Comparison of six different intubation aids for use while wearing CBRN-PPE: A manikin study

Nick Castle, Yugan Pillay, Neil Spencer

Research output: Contribution to journalArticlepeer-review

29 Citations (Scopus)


INTRODUCTION: Respiratory failure following chemical exposure can be fatal and although supraglottic airway devices have been evaluated for use in the management of CBRN casualties' intubation remains the gold standard airway.
METHODS: This is a randomised cross-over study involving 66 paramedic students utilising the following intubating aids bougie, stylet, McCoy laryngoscope, Airtraq™, intubating laryngeal mask (ILMA) and standard intubation. Each participant performed intubation with each device while wearing standard uniform and CBRN-PPE.
RESULTS: While wearing standard uniform all intubation aids, except the Airtraq™, resulted in at least a 90% successful intubation rate by 60s. The use of CBRN-PPE led to significantly longer intubation times (ranging from 14.3 to 20.7s) depending on intubation aid used (p < 0.001) with a 90% successful intubation rate not being achieved by all devices even by 150 s. While wearing CBRN-PPE standard intubation and intubation with a stylet were the fastest whereas the ILMA was deemed the easiest to use with the highest success rate. A marked deterioration in the number of intubation attempts completed within 30 s was also noted with standard intubation deteriorating by 82%, stylet deteriorating by 96% and the McCoy by 100%. The deterioration in intubation success at 60 s was less marked.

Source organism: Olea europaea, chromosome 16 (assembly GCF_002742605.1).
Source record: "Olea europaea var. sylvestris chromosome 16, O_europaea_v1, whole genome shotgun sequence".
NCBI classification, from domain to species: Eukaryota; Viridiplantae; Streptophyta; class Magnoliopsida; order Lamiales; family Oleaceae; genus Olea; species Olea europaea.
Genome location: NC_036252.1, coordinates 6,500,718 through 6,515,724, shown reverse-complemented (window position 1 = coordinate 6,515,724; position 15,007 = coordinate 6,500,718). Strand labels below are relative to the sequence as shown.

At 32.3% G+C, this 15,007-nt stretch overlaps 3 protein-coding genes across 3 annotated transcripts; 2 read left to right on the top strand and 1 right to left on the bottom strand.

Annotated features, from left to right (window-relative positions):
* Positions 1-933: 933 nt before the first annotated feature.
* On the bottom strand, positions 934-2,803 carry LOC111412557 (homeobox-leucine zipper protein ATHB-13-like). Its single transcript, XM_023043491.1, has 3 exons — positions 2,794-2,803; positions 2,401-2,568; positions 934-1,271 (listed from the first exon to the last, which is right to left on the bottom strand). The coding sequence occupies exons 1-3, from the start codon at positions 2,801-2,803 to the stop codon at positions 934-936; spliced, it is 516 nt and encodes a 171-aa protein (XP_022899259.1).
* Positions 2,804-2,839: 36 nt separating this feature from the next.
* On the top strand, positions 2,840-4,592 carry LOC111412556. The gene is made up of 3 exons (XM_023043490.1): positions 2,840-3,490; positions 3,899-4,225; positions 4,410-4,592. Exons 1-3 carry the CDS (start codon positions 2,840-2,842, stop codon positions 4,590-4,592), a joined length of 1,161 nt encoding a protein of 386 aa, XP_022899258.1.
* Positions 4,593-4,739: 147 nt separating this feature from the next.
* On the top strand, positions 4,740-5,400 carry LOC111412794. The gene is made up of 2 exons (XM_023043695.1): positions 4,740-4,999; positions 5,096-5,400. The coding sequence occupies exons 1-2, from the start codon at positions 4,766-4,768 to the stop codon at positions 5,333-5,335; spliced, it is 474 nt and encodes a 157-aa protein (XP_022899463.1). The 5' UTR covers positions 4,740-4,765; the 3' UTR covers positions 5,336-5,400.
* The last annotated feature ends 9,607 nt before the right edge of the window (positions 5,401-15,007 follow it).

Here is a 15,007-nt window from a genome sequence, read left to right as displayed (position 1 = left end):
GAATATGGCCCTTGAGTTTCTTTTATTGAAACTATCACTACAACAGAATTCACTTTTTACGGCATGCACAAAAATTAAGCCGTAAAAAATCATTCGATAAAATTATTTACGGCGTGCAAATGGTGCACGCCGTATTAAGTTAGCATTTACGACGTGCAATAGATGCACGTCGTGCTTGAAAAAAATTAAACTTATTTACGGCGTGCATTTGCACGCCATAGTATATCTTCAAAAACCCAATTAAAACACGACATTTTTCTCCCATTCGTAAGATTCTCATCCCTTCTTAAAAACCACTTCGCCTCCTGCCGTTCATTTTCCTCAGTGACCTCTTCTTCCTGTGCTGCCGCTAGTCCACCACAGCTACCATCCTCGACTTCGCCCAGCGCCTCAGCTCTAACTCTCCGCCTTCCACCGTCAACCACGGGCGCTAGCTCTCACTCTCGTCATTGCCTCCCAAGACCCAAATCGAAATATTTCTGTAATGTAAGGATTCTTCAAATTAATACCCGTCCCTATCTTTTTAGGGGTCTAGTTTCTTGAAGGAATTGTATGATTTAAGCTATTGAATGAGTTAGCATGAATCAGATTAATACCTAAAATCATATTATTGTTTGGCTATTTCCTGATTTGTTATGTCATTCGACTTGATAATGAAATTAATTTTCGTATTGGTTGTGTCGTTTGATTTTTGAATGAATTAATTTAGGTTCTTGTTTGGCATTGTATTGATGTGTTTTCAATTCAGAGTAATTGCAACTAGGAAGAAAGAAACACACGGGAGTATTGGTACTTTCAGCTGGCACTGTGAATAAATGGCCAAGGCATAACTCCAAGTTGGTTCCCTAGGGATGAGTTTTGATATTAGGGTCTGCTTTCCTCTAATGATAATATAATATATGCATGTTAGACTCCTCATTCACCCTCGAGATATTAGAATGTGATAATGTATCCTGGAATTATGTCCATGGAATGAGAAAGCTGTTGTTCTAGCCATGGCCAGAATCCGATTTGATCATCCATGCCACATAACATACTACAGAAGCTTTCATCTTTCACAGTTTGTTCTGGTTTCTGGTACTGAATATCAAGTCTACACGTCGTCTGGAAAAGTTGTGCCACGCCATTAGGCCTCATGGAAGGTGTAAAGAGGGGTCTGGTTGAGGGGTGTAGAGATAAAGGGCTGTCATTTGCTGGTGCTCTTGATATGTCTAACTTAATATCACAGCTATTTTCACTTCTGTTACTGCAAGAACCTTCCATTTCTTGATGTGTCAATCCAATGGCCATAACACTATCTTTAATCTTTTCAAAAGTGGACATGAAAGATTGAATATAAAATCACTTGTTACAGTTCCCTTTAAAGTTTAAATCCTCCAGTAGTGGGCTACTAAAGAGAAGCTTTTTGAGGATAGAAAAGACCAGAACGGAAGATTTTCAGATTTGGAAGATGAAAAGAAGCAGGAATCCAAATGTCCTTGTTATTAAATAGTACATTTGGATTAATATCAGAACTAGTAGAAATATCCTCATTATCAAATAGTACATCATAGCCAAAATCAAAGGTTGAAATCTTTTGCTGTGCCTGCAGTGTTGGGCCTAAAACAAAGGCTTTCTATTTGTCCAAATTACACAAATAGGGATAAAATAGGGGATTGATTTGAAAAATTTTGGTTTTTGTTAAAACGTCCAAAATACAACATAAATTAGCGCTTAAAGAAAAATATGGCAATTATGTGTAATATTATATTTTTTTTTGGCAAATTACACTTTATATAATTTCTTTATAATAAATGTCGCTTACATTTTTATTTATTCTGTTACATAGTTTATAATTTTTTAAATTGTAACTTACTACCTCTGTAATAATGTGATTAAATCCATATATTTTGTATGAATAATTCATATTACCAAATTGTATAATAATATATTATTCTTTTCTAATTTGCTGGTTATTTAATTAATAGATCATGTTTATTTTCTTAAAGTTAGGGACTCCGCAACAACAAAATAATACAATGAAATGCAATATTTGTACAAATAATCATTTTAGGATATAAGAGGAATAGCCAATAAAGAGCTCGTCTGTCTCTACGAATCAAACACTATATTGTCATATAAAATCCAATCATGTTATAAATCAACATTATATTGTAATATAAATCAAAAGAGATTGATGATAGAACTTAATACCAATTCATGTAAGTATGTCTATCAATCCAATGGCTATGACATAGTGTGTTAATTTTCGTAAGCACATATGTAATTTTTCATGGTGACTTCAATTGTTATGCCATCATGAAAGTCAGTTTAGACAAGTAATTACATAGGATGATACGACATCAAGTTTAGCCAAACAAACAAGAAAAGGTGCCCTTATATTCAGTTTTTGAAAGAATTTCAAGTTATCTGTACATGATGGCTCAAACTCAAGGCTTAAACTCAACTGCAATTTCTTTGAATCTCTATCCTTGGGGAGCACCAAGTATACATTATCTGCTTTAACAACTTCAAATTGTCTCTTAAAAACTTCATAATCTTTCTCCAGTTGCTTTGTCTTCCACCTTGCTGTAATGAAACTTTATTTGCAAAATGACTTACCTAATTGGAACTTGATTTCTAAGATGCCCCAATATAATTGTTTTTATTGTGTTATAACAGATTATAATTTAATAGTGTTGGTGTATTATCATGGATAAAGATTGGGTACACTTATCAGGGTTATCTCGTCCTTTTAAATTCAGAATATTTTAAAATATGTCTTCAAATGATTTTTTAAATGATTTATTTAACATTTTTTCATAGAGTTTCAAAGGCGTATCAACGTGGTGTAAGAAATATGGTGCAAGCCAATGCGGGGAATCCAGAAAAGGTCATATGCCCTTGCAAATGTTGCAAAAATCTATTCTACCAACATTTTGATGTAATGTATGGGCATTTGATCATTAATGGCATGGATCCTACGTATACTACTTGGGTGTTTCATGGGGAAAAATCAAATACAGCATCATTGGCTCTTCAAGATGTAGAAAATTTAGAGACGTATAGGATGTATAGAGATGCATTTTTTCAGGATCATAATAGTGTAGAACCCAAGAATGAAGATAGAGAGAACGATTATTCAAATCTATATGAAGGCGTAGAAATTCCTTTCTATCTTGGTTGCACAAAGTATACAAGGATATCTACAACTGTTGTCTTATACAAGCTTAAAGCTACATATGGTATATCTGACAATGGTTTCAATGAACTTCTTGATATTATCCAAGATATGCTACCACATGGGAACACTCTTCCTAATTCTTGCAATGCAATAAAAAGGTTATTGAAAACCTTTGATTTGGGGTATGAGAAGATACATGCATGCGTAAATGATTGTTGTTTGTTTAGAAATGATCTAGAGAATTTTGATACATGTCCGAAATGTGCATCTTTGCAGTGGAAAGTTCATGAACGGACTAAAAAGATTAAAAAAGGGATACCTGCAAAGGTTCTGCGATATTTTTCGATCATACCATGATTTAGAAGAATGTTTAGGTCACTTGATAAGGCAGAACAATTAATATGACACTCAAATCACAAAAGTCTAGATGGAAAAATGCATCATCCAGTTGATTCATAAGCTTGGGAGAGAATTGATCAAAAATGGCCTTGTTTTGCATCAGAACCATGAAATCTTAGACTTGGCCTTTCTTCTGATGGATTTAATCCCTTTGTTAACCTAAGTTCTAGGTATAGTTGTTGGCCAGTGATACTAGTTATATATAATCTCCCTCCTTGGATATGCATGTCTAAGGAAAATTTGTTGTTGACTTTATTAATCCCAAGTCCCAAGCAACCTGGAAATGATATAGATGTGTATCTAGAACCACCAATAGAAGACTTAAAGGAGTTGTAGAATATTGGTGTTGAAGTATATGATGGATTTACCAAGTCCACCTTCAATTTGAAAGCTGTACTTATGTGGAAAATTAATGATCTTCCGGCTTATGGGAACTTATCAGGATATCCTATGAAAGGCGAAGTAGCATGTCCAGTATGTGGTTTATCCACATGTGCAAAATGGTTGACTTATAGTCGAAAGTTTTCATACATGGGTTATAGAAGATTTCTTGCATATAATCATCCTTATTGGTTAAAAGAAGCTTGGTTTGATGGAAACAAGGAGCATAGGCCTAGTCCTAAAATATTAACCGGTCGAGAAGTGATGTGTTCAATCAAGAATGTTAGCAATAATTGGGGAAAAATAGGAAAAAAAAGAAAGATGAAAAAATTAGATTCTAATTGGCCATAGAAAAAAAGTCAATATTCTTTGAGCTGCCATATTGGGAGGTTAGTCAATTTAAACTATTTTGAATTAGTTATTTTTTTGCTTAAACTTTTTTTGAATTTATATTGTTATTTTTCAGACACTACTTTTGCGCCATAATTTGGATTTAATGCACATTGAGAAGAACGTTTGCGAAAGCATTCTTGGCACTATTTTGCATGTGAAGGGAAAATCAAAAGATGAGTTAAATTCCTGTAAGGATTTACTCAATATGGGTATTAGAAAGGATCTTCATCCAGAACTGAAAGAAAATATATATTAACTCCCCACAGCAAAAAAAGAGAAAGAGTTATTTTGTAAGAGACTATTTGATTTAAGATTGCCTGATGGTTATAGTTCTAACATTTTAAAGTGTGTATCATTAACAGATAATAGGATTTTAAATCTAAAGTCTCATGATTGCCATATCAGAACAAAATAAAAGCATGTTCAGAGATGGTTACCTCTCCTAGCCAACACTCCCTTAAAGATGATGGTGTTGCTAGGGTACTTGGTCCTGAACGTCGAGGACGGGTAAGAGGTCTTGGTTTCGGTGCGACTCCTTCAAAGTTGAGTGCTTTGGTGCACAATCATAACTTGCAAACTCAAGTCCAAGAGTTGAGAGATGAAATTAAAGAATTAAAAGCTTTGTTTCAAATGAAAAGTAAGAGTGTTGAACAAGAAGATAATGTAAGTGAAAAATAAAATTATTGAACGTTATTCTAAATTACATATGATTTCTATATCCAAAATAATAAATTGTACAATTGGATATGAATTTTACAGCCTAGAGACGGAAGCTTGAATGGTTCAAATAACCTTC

In this manikin-based study all intubation aids evaluated while wearing CBRN-PPE were adversely affected by the loss of dexterity associated with wearing Butyl gloves. Standard intubation and intubation utilising a stylet resulted in the fastest intubation times; whereas the ILMA offers the highest intubation success rate and was deemed to be the easiest intubating aid to use. An important consideration with regards future research is the impact of a learning curve with regards to different intubation aids and whether preassembling all the intubation aids prior to the intubation attempt may improve intubation speed. The impact of intubator familiarity with regards to individual intubation aids is also an important consideration but established intubation aids like the Bougie are more difficult to use when dexterity is reduced due to CBRN-PPE.

Original languageEnglish
Pages (from-to)1548-1552
Number of pages5
Issue number12
Early online date25 Jun 2011
Publication statusPublished - 2011


  • airway
  • CBRN
  • paramedic


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